The National Organization of Parents of Murdered Children

    Prop 10–seems like a good idea to me, those California commuter stickers for hybrids flew off of the shelves when the last program like this was implemented.

    Prop 11–This one deals with redistricting, I’m on the fence about its effectiveness at solving the problems it claims to be aiming at.

    Prop 12— This one deals with benefits for veterans, I agree that there should be certain restrictions–such that they served active duty–before we go so far reaching.

    And lastly, for those of you in San Diego, I urge you to vote NO on prop D. Among other reasons, I think that holiday bans and the like would be much better at solving the problem than an all out ban which hurts the SD tourism economy.

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    3 Responses to “If it isn’t Laden with Propositions, it isn’t a California Ballot”

    1. Lauren said

      Yeah prop 7 is being opposed by almost $30 million of utility money (PG&E, SEMPRA, and Edison). And the NRDC.

      These are a couple articles that give a decent perspective on prop 7:
      http://www.independent.com/news/2008/oct/16/dog-dead/
      http://www.independent.com/news/2008/oct/16/proposition-7-solar-and-clean-energy-act-critical-/

    2. Carolina said

      Prop. 7 will require that by 2025 50% of all the electricity in the state comes from renewable sources like solar and wind. Prop. 7 does not raise taxes or issue any bonds and includes a consumer protection clause that ensures your bill will never go up more than 3% by 2025. Prop. 7 will also create 370,000 high wage construction jobs right here in California. Over 40% of global warming pollution comes from electricity generation and by voting Yes on Prop. 7 we can do something real about global warming by requiring the Big Utility Companies to use more clean renewable energy.As individuals we are all doing our part by using less energy and changing our light bulbs, by voting Yes on Prop 7 we can make sure that the Big Utility Companies do their part as well and use more clean renewable energy. Prop 7 is also supported by Nobel Prize scientists Walter Kohn; Alan Heeger; Herbert Kroemer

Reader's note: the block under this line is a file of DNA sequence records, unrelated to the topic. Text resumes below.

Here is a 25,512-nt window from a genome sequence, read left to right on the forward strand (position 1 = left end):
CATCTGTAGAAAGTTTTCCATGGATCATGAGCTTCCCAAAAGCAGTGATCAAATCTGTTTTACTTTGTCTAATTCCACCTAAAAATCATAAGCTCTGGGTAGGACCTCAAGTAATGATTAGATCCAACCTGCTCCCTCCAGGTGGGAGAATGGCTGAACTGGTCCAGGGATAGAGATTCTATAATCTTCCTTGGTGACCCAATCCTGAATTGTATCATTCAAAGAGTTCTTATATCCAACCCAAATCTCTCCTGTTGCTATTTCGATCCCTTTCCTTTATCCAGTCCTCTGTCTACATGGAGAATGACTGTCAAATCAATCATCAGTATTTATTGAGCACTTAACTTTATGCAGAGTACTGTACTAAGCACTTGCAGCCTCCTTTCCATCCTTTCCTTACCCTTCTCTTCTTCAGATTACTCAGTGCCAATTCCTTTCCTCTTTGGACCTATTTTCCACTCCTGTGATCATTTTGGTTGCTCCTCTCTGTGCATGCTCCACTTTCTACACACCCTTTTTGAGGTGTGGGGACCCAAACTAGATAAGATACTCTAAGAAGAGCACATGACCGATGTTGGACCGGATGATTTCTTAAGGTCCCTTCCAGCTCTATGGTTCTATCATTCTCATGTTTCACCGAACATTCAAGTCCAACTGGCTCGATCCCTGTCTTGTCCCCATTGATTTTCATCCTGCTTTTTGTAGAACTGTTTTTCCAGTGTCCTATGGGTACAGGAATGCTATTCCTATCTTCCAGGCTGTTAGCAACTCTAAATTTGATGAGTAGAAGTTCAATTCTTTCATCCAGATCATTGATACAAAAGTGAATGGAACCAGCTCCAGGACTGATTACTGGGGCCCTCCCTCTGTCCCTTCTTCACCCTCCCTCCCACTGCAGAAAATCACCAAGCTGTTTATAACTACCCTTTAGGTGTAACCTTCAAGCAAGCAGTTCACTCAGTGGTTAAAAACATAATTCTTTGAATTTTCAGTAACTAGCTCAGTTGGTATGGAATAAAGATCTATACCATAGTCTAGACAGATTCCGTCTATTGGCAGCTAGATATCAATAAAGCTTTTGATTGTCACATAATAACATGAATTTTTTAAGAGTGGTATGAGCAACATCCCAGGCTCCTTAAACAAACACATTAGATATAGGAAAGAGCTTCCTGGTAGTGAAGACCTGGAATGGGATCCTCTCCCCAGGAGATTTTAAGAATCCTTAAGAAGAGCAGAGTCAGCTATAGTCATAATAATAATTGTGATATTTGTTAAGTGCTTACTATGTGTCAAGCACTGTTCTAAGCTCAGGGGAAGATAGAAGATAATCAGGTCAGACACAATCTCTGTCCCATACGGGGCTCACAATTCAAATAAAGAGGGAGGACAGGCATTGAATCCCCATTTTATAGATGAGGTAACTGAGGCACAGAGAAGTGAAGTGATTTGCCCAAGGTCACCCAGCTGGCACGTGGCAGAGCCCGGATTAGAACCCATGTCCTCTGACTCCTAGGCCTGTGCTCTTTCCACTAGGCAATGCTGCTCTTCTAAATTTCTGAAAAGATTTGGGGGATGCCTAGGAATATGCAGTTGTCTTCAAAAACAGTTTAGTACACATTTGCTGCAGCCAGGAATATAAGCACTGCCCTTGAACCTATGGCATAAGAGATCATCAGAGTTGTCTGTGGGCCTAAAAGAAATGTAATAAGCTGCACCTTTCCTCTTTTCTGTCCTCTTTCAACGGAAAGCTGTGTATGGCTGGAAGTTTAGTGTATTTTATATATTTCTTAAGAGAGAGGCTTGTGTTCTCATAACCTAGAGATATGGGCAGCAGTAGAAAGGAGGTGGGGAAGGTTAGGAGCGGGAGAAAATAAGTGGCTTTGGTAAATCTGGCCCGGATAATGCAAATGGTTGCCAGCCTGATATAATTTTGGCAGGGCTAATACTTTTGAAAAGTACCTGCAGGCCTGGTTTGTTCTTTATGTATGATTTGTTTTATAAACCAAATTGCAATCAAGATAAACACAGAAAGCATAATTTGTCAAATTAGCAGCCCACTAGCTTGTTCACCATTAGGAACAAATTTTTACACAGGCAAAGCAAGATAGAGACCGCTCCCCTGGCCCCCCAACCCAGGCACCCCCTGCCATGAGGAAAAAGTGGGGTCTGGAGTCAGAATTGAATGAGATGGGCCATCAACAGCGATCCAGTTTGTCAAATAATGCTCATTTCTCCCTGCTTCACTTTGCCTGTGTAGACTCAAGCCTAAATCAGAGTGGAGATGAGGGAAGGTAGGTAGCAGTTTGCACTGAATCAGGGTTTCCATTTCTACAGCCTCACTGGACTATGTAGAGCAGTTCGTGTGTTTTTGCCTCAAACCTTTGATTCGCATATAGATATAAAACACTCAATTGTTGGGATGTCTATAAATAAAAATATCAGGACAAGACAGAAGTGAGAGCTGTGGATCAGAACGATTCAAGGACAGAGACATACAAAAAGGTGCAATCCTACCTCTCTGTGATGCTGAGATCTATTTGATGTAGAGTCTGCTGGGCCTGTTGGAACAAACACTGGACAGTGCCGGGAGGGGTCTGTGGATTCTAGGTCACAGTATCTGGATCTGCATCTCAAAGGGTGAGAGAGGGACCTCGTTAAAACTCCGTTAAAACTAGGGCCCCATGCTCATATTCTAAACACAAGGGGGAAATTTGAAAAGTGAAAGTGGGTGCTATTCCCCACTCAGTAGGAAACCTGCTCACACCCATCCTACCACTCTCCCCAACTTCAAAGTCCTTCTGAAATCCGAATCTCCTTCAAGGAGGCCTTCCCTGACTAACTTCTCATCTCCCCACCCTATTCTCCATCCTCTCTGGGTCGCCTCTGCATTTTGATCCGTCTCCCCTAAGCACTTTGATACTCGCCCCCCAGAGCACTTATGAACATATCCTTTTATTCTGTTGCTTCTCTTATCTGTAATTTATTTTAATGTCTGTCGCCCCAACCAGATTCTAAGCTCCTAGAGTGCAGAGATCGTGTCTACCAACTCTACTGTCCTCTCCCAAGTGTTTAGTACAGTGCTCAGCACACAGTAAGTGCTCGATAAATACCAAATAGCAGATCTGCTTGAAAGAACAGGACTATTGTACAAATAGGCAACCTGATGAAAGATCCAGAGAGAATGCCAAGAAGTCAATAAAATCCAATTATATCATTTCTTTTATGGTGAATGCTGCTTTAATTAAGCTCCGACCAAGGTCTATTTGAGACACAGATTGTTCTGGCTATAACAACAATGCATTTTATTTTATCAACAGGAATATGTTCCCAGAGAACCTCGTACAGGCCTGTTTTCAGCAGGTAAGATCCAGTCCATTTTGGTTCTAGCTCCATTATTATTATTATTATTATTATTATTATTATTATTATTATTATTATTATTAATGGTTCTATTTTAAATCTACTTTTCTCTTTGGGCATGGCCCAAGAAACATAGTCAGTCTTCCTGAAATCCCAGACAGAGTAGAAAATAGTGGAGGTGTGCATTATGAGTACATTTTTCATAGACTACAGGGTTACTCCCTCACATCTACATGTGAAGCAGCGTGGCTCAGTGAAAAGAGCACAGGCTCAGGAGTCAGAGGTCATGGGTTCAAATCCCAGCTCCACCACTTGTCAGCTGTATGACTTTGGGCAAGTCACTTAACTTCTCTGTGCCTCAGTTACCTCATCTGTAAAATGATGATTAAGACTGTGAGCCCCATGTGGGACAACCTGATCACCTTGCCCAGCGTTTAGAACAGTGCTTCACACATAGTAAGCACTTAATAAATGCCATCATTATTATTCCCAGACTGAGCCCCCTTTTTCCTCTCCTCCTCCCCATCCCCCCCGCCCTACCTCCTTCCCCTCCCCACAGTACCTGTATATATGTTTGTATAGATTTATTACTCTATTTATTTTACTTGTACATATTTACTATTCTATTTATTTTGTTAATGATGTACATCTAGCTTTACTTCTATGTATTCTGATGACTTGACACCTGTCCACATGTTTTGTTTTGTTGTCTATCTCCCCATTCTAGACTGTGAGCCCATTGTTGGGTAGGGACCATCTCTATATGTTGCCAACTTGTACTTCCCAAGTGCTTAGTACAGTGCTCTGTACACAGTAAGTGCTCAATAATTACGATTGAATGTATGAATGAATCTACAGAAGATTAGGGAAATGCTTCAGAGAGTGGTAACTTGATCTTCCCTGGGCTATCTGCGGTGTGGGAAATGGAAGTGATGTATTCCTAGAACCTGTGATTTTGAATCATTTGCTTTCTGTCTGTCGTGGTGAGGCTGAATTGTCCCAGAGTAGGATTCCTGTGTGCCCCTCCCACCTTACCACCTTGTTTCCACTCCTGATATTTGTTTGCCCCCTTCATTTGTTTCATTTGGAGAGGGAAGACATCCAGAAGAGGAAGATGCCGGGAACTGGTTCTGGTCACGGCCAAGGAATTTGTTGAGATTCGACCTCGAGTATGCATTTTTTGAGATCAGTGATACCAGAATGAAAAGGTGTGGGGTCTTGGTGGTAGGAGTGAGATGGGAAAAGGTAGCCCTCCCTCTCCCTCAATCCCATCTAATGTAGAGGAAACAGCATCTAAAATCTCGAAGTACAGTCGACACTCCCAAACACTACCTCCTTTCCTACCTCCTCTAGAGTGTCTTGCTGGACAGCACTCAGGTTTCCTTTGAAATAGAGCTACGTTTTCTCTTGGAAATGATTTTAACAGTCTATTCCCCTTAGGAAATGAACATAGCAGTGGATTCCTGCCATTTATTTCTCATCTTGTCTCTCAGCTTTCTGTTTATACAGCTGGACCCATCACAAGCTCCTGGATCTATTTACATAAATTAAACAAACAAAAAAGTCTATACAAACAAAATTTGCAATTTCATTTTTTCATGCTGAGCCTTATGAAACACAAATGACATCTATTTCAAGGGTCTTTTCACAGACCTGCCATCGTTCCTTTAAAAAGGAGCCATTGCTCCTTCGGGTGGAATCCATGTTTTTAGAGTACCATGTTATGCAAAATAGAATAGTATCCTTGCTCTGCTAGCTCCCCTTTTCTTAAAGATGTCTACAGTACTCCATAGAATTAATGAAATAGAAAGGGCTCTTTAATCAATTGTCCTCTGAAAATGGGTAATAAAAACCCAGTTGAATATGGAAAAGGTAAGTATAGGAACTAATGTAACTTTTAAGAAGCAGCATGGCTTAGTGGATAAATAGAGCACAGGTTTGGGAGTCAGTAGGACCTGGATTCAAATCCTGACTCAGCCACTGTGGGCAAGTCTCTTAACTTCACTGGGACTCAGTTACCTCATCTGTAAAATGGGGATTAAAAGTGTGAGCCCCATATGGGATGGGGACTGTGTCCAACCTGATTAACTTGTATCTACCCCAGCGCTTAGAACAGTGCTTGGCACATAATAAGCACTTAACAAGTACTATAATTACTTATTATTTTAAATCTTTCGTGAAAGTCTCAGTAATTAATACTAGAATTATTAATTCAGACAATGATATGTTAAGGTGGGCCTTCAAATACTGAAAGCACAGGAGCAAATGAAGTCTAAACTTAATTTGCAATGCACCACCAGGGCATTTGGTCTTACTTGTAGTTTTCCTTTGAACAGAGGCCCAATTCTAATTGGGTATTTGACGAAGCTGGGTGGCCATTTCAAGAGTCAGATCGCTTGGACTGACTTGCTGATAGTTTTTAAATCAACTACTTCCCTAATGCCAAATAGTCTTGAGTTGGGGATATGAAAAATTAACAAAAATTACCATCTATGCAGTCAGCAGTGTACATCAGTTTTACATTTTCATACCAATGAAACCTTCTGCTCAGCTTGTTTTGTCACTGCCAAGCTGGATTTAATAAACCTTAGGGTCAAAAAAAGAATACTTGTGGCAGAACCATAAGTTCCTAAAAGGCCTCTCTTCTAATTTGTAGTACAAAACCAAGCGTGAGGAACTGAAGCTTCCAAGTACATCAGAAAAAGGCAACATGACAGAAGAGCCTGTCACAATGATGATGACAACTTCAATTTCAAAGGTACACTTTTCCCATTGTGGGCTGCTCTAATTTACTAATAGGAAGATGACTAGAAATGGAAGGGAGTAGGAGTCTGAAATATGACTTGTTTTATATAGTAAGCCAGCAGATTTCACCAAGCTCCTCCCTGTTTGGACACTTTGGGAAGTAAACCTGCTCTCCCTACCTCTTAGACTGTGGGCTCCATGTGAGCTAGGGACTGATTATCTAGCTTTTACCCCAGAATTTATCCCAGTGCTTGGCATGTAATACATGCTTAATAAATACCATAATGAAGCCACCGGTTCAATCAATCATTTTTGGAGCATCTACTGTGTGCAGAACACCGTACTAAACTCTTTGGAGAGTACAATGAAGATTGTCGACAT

On the other hand the Big Utility Companies, such as PG&E and SMUD are spending $27 million to defeat Prop 7 because they don’t want to change their ways and are spreading a lot of misinformation. Please don’t allow them to continue polluting our air vote YES on 7.

    3. Sandy said

      Prop 7 does not shut out smaller plants because it does nothing to change current law on the books – which gives these smaller plants state subsidies and when they go about building their plants, they will only have to go through city and county permitting regulations to help them build their plants faster. In actuality, Prop 7 HELPS smaller plants. It is clear these utilities are just grasping at straws to scare voters. Unfortunately, these environmental groups are in the pockets of the utility companies. The NRDC and Ralph Cavanaugh, who was interviewed in this article, PUSHED FOR DEREGULATION, WHICH LEAD TO OUR 2001 ENERGY CRISIS!!! The article, How the Environmentalists Sold Out to Save Enron, is VERY INFORMATIVE. http://www.prwatch.org/prwissues/2003Q3/enviros.html.

      VOTE YES ON 7!